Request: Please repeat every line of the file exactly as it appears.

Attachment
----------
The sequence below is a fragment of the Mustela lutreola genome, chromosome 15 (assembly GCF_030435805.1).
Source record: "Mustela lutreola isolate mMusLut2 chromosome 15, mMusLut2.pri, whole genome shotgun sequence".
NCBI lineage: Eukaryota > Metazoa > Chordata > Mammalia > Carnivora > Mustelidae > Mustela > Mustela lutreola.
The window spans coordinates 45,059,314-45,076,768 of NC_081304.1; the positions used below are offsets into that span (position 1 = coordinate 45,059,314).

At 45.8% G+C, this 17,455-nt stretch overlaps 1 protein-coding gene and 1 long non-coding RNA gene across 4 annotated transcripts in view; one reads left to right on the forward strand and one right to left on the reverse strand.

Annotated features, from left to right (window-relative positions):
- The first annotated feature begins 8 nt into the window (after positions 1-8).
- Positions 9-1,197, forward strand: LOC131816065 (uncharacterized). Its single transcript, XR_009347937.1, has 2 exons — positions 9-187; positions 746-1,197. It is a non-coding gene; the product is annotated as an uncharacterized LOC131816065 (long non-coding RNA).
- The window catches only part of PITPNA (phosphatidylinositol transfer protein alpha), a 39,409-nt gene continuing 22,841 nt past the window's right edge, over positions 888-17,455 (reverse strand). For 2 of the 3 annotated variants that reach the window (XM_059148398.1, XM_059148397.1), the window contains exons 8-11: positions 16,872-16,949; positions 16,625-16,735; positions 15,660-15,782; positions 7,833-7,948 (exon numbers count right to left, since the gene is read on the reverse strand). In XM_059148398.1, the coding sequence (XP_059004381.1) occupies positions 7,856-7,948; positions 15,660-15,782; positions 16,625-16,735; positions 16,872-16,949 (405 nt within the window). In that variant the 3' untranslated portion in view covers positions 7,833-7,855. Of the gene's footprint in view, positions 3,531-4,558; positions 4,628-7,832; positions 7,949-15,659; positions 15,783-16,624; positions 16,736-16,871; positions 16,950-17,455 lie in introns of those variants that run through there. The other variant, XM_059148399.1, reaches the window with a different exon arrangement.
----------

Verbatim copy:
The sequence below is a fragment of the Mustela lutreola genome, chromosome 15 (assembly GCF_030435805.1).
Source record: "Mustela lutreola isolate mMusLut2 chromosome 15, mMusLut2.pri, whole genome shotgun sequence".
NCBI lineage: Eukaryota > Metazoa > Chordata > Mammalia > Carnivora > Mustelidae > Mustela > Mustela lutreola.
The window spans coordinates 45,059,314-45,076,768 of NC_081304.1; the positions used below are offsets into that span (position 1 = coordinate 45,059,314).

At 45.8% G+C, this 17,455-nt stretch overlaps 1 protein-coding gene and 1 long non-coding RNA gene across 4 annotated transcripts in view; one reads left to right on the forward strand and one right to left on the reverse strand.

Annotated features, from left to right (window-relative positions):
- The first annotated feature begins 8 nt into the window (after positions 1-8).
- Positions 9-1,197, forward strand: LOC131816065 (uncharacterized). Its single transcript, XR_009347937.1, has 2 exons — positions 9-187; positions 746-1,197. It is a non-coding gene; the product is annotated as an uncharacterized LOC131816065 (long non-coding RNA).
- The window catches only part of PITPNA (phosphatidylinositol transfer protein alpha), a 39,409-nt gene continuing 22,841 nt past the window's right edge, over positions 888-17,455 (reverse strand). For 2 of the 3 annotated variants that reach the window (XM_059148398.1, XM_059148397.1), the window contains exons 8-11: positions 16,872-16,949; positions 16,625-16,735; positions 15,660-15,782; positions 7,833-7,948 (exon numbers count right to left, since the gene is read on the reverse strand). In XM_059148398.1, the coding sequence (XP_059004381.1) occupies positions 7,856-7,948; positions 15,660-15,782; positions 16,625-16,735; positions 16,872-16,949 (405 nt within the window). In that variant the 3' untranslated portion in view covers positions 7,833-7,855. Of the gene's footprint in view, positions 3,531-4,558; positions 4,628-7,832; positions 7,949-15,659; positions 15,783-16,624; positions 16,736-16,871; positions 16,950-17,455 lie in introns of those variants that run through there. The other variant, XM_059148399.1, reaches the window with a different exon arrangement.